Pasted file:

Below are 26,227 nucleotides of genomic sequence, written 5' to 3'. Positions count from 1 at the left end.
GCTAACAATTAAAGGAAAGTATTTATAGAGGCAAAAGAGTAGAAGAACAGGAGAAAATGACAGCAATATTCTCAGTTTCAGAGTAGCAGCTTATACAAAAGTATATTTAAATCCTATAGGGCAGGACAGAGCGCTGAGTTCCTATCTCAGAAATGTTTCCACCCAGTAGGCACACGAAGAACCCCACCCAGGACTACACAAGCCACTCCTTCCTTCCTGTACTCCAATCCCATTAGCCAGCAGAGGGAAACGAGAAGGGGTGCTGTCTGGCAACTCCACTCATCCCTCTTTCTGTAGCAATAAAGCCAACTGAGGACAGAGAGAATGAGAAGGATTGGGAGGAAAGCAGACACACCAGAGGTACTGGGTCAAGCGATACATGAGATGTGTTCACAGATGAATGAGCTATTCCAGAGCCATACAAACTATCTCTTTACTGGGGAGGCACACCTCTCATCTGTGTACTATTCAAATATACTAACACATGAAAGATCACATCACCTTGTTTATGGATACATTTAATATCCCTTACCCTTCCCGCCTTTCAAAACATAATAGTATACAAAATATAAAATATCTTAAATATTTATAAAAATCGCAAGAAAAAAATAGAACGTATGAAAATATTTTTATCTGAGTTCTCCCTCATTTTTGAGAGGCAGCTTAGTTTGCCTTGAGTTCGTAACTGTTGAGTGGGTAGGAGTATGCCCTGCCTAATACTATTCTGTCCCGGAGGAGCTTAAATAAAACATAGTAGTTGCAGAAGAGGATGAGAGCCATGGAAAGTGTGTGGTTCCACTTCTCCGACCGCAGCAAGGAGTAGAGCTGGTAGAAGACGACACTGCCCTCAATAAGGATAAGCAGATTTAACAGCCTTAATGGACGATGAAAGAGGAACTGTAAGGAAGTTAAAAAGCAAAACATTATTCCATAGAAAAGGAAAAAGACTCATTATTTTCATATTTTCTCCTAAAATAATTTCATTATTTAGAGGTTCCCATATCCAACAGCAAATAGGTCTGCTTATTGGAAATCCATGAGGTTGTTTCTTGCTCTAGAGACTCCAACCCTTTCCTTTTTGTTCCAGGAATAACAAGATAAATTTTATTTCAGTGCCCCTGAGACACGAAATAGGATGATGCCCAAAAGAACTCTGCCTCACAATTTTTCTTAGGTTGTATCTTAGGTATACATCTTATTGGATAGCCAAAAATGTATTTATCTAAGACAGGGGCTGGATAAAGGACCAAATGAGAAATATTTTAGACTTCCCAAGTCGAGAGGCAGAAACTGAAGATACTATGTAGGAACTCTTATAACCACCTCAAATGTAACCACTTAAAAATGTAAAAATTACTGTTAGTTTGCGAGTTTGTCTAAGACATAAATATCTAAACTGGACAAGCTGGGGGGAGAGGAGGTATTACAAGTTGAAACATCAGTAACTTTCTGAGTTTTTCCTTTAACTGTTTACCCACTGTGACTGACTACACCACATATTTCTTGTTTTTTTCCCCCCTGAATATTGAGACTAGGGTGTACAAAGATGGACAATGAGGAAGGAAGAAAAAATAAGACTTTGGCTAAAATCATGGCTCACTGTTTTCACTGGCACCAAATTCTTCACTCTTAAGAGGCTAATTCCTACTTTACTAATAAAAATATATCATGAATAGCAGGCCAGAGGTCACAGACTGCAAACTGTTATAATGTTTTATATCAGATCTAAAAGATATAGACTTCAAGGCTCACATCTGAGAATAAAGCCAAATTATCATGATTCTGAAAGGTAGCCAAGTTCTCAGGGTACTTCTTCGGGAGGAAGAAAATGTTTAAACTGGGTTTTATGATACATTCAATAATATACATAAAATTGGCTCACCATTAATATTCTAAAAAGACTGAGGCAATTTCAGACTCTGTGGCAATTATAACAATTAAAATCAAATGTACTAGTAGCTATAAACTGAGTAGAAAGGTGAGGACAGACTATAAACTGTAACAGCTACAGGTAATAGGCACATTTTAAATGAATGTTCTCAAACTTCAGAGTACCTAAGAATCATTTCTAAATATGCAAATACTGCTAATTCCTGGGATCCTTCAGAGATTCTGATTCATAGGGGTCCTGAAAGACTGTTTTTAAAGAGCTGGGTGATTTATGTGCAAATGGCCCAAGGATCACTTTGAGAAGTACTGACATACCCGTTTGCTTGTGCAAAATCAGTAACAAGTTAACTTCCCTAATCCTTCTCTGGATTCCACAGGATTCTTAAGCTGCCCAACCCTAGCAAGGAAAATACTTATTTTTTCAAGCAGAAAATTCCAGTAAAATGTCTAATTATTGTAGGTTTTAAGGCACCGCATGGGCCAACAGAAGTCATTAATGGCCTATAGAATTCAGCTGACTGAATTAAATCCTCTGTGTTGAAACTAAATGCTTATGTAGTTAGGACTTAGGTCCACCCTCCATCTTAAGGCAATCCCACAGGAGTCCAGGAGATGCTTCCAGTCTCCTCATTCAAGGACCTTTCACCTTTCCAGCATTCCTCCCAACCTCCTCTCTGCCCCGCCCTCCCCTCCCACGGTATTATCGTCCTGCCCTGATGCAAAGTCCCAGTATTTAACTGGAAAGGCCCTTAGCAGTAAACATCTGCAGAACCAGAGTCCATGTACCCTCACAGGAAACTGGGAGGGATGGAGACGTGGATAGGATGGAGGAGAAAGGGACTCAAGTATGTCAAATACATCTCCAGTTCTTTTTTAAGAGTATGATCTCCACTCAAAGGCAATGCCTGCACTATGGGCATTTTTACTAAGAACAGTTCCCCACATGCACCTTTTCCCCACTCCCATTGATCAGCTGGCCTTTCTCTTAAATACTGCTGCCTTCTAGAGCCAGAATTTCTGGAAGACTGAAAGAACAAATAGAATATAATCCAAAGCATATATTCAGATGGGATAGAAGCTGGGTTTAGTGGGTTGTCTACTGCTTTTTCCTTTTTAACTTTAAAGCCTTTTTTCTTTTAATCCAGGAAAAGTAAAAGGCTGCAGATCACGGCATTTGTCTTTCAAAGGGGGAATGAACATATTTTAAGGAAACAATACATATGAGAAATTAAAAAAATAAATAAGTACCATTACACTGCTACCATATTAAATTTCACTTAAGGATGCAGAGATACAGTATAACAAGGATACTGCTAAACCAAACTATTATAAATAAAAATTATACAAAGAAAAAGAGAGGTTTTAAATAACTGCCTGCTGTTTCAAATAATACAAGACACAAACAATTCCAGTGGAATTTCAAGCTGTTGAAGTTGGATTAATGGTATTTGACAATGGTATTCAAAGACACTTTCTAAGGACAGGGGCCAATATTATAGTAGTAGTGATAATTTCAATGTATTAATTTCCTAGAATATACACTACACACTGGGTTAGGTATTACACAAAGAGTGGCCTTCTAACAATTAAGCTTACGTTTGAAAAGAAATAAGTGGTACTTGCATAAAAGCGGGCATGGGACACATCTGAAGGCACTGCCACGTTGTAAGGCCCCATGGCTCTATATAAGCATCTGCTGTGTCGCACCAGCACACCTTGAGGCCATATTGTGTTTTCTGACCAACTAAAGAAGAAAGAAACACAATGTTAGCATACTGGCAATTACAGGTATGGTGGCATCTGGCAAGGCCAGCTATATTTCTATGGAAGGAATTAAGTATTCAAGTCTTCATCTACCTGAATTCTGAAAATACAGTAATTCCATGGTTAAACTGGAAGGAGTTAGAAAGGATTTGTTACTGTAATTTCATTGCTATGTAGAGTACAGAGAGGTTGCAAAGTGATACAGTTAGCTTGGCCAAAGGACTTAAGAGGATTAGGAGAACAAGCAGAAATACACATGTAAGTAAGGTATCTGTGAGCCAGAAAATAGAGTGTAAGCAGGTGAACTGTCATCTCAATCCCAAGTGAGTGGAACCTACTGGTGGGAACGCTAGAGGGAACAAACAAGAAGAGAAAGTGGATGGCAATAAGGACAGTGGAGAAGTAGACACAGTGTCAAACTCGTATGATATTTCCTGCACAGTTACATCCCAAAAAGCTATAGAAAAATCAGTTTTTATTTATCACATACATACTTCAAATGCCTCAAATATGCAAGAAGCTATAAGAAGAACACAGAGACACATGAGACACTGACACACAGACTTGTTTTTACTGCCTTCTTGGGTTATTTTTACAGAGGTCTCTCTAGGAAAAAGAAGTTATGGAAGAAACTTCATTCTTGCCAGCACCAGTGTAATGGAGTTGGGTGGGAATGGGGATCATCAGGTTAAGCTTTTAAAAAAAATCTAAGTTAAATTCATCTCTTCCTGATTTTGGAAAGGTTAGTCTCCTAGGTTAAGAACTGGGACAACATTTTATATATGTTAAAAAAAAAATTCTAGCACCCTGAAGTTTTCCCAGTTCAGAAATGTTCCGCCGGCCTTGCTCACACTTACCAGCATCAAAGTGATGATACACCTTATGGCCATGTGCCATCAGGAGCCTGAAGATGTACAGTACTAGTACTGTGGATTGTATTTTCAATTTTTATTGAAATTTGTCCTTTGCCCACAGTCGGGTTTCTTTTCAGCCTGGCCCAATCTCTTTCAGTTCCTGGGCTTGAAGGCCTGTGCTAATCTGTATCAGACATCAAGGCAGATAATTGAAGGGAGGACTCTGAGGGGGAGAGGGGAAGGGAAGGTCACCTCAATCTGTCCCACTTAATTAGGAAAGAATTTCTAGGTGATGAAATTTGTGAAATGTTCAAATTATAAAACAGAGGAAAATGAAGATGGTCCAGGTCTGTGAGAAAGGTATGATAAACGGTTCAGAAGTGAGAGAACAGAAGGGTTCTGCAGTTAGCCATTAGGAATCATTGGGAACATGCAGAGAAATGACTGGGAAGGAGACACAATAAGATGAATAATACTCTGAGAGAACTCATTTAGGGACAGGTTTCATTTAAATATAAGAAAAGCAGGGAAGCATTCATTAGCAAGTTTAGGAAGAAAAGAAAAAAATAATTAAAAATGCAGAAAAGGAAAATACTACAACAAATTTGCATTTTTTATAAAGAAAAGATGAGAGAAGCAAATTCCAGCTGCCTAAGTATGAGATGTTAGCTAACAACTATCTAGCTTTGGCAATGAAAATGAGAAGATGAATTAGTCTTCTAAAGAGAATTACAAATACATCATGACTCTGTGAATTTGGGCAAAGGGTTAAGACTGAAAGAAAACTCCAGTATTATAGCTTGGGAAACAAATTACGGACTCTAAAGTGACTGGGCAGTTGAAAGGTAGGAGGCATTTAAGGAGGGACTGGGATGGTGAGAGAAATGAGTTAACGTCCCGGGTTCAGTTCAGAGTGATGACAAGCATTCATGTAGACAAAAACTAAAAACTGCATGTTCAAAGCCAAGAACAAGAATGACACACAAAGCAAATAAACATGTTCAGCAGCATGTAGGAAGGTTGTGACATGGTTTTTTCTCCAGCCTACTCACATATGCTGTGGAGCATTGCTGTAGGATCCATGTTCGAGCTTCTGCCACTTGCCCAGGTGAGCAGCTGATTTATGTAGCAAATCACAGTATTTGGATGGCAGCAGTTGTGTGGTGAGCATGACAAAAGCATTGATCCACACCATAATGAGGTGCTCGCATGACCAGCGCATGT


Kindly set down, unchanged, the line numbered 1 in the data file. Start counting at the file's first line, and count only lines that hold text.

Below are 26,227 nucleotides of genomic sequence, written 5' to 3'. Positions count from 1 at the left end.